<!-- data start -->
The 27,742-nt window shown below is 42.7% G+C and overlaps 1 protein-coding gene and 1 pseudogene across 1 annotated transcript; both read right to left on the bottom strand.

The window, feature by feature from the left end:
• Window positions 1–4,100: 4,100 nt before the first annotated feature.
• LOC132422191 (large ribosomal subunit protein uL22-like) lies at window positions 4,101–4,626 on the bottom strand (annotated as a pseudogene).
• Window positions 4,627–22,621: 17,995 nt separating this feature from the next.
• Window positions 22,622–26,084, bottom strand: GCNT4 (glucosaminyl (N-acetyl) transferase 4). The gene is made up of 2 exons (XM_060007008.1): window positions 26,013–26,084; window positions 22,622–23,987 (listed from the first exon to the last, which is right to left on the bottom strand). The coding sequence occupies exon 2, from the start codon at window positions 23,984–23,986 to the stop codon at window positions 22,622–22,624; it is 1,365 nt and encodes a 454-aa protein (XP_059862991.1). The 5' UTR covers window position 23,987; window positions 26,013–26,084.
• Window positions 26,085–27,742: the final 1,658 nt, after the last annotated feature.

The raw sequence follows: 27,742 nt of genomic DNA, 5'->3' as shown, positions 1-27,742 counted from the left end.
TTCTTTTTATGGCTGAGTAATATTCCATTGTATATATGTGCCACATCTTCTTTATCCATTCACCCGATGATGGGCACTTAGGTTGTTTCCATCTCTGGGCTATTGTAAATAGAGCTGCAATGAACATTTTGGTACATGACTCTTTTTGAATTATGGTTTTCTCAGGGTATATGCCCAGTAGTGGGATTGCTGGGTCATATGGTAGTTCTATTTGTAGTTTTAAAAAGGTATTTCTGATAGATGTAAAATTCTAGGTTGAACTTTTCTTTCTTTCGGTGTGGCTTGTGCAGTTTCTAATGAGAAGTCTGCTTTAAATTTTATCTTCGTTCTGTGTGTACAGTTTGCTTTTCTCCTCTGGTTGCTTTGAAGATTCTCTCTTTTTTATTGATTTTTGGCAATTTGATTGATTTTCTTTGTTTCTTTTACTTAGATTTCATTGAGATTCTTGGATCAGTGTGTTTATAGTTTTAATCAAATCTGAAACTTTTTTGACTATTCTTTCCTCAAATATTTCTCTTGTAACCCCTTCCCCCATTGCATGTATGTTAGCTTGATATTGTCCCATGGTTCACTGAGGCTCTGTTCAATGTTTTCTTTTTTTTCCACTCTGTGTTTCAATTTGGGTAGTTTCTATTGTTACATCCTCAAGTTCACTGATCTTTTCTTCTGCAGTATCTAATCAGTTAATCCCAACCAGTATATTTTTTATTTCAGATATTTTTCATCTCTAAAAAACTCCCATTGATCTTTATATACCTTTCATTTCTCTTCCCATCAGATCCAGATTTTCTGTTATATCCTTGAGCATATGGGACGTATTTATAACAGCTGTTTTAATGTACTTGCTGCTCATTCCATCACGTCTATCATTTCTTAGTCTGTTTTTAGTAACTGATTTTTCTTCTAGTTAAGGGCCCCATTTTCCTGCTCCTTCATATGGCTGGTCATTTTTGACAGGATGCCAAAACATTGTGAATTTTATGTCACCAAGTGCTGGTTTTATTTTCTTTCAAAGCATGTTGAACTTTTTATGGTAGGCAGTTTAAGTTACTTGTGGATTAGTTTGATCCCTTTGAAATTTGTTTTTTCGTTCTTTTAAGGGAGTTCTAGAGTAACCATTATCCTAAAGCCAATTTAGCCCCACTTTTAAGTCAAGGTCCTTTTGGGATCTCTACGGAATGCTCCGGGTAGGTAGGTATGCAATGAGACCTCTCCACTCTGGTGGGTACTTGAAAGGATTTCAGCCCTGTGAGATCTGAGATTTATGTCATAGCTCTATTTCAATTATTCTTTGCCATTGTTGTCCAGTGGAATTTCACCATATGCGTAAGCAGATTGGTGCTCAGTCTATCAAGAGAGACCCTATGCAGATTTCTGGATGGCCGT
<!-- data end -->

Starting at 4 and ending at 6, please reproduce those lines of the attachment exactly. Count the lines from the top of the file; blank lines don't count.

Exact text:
• LOC132422191 (large ribosomal subunit protein uL22-like) lies at window positions 4,101–4,626 on the bottom strand (annotated as a pseudogene).
• Window positions 4,627–22,621: 17,995 nt separating this feature from the next.
• Window positions 22,622–26,084, bottom strand: GCNT4 (glucosaminyl (N-acetyl) transferase 4). The gene is made up of 2 exons (XM_060007008.1): window positions 26,013–26,084; window positions 22,622–23,987 (listed from the first exon to the last, which is right to left on the bottom strand). The coding sequence occupies exon 2, from the start codon at window positions 23,984–23,986 to the stop codon at window positions 22,622–22,624; it is 1,365 nt and encodes a 454-aa protein (XP_059862991.1). The 5' UTR covers window position 23,987; window positions 26,013–26,084.